Delve into the intricacies of the human mind and behavior. Discover the world of animal behavior. Learn about stress and resilience. Prepare for graduate school. Learn about research, practice, and policy. Serve in community-based internships.
The field of psychology is rooted in both science and philosophy to understand behavior and experience. Psychology is a diverse discipline with experimental, clinical, community, and public policy applications. Psychologists are trained in research methods and apply findings to improve the quality of life for people, organizations, and communities.
Studies in psychology explore the field in its social and historical context and may include learning about human development, social and community psychology, neuropsychology, and cultural diversity.
Psychological science is applied both nationally and globally in clinical, research, educational, and policy settings. Psychologists work in diverse settings including universities, schools, research labs, hospitals, clinics, and community health settings.
By studying psychology, you can lead to the development of integrative thinking to value diverse questions, challenge biases, and promote socio-emotional intelligence.
Interdisciplinary programs incorporating psychological perspectives can develop psychologically literate citizens who can encourage policy makers to use findings from psychological research when forming policies.
Areas of expertise currently offered include:
- Developmental psychology from a lifespan perspective
- Emerging adulthood
- Self and identity
- Social media use
- Critical race and feminist approaches to psychology,
- Multicultural counseling
- Clinical psychology
- Health psychology
- Expressive arts therapy
- Animal behavior
- Conservation psychology
- Organizational Psychology
Culture and Cognition: Flourishing Mind, Flourishing Society
Offered Fall 2020
What goes on inside your head, and why? To what degree is thought an individual act, and how is it influenced by the social contexts in which we live?
In this program we will use the twin lenses of psychology and sociology to examine both functional individual psyches and thriving social structures. We will explore how our brains and cognitive processes create perceptions, language, memories, and values; how our choices impact our brains and thought processes; and the ways in which these processes and choices are conditioned by cultural and social factors.
Well-being itself is a cognitive construct whose definition and experience varies across time and place. Through an integrative examination of cognitive psychology, sociology, and positive psychology, we will learn and practice how to intentionally, mindfully curate resilient cognitive and social structures. We will cultivate foundational skills that are relevant across all careers and fields of study—observation, analysis, critical thinking, and writing—but that may be particularly helpful in social and human services, health care, and education.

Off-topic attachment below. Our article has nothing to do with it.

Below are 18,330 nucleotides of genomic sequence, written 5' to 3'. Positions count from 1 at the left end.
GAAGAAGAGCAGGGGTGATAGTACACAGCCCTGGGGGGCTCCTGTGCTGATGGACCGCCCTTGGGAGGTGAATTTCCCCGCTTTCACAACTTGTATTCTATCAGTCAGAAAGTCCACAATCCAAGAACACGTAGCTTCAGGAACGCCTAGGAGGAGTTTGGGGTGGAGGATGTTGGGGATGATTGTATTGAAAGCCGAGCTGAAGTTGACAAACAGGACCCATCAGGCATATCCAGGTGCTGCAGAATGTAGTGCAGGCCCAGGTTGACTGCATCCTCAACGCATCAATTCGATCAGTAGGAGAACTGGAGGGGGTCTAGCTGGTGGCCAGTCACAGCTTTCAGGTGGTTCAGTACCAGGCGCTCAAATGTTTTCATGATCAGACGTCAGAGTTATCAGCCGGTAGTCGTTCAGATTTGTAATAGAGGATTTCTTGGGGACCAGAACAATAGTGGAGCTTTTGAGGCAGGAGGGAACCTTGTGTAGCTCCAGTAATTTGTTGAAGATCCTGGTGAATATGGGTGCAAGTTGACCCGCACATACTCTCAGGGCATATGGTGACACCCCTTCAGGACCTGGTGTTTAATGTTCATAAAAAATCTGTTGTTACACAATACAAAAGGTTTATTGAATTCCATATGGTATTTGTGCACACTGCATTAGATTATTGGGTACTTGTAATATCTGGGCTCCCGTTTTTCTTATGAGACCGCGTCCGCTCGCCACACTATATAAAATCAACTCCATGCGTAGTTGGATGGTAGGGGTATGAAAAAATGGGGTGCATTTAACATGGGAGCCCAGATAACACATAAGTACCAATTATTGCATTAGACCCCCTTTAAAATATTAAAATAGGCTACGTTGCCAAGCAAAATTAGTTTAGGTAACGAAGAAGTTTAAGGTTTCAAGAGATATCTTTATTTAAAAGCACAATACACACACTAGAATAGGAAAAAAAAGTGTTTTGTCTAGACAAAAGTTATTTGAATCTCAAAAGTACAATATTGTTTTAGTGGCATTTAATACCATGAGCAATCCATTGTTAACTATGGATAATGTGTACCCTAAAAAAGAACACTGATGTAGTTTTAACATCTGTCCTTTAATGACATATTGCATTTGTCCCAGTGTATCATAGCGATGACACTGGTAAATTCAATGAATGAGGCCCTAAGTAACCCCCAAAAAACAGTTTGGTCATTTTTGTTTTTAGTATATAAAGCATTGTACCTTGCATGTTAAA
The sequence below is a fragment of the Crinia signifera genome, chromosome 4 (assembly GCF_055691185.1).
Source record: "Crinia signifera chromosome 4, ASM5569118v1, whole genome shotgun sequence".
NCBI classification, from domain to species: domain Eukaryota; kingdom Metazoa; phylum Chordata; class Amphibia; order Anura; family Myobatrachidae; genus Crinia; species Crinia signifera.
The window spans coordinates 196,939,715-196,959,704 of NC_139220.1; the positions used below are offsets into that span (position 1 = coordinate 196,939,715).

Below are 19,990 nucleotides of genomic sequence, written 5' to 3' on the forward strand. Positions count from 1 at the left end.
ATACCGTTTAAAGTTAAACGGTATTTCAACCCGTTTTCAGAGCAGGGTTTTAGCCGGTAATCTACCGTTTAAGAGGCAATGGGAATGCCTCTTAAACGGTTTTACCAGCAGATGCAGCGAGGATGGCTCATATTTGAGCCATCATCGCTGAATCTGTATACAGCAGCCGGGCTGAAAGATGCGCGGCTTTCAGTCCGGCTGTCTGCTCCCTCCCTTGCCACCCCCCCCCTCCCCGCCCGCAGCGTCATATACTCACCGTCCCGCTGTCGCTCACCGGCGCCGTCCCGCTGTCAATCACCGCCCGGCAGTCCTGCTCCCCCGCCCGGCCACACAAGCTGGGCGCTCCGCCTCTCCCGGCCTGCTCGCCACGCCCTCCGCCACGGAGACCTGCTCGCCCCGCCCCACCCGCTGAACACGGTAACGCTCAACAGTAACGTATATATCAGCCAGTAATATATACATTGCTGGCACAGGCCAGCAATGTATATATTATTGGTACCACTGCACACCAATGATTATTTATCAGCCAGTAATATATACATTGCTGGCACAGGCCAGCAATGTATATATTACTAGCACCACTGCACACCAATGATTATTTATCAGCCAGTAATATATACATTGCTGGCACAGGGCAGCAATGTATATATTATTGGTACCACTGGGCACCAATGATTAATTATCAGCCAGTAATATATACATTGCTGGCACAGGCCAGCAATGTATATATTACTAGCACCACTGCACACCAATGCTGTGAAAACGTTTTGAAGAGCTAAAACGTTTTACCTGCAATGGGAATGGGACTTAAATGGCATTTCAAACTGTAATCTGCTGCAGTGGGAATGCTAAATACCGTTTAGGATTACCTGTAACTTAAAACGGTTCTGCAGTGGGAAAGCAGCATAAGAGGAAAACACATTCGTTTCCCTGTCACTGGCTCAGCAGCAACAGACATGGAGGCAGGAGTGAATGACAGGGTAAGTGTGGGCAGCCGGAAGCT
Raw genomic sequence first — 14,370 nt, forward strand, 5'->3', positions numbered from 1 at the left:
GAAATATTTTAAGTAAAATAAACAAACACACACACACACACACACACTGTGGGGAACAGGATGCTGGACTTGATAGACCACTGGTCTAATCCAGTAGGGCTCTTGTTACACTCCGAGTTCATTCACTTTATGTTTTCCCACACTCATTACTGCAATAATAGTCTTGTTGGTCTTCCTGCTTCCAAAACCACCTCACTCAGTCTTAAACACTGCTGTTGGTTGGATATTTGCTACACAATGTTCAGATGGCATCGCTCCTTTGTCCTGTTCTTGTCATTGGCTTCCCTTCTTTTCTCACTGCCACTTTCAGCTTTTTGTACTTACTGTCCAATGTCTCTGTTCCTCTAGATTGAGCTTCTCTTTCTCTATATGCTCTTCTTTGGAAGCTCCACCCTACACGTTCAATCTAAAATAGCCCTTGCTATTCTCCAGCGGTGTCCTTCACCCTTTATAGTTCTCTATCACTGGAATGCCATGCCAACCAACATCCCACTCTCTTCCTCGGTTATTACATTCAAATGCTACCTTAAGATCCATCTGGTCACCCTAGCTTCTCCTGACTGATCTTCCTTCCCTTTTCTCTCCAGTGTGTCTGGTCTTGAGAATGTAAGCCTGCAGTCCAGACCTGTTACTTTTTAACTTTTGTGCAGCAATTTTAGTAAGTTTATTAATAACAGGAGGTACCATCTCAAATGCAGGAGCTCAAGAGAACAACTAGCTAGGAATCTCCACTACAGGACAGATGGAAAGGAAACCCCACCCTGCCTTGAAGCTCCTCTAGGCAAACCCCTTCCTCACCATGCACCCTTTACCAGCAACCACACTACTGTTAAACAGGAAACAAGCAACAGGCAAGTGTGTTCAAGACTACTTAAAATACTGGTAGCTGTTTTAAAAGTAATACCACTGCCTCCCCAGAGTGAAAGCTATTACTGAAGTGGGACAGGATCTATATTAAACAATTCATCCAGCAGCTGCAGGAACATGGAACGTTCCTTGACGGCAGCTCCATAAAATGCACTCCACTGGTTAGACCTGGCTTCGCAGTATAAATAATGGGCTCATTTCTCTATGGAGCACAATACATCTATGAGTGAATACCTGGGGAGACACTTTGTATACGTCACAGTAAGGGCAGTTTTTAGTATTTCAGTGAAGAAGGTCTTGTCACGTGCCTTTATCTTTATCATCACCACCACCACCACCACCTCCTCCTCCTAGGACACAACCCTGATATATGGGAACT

View this program in the catalog.
Guy Diamond, class of 1981, has developed groundbreaking screening and family therapy techniques to reduce the risk of suicide in adolescents. Find out more.
Psychology studies offer an enormous variety of career paths. The demand for psychological services in schools, hospitals, substance abuse treatment centers, and social services agencies continues to grow. Evergreen students are encouraged to extend their knowledge of psychology to other disciplines. Some go on to pursue graduate study in clinical, developmental, or cognitive psychology, counseling, or social work while others use psychological perspectives to inform their work in literature, the arts, and other fields. If you’ve ever dreamed of making a real difference in other people’s lives, studying psychology can be a great way to achieve that goal.
Facilities & Resources
The Evergreen Psychological Society
This student group is dedicated to providing space and resources for Evergreen students who are interested in psychology and the mind. Weekly meetings are held for discussion of psychology, information sharing, and networking opportunities with other psych students.
Internships and Research
Numerous internship opportunities in counseling and clinical settings, social service agencies, and schools are available for students interested in clinical psychology or counseling. Upper-level students may also work with faculty to conduct individual research projects in psychology or social sciences.
Western Psychological Association Convention
The Western Psychological Association (WPA) is the regional arm of the American Psychological Association. Their annual convention of psychology professionals and students allows students to explore the range of activities and topics that psychology offers, and to learn cutting edge research in the field. Faculty facilitate the trip annually for students who are interested in attending.
|Alexandria, Catherine (Jehrin)||Dance, ballet, movement therapy|
|Balaram, Arita||Psychology, critical race and feminist studies, community-engaged methods|
|Benson-Quaziena, Marcella||Human and organizational systems|
|Khaleghi, Dariush||Leadership, Management, Organizational Psychology and Behavior, and Human Resources Management|
|Montenegro, Carolina (Kina)|
|Paros, Michael||Veterinary medicine|
|Tsultrim, Jamyang||Indo-Tibetan Buddhist studies, East-West psychology, philosophy of consciousness|
|Vane, Ada (Ada)|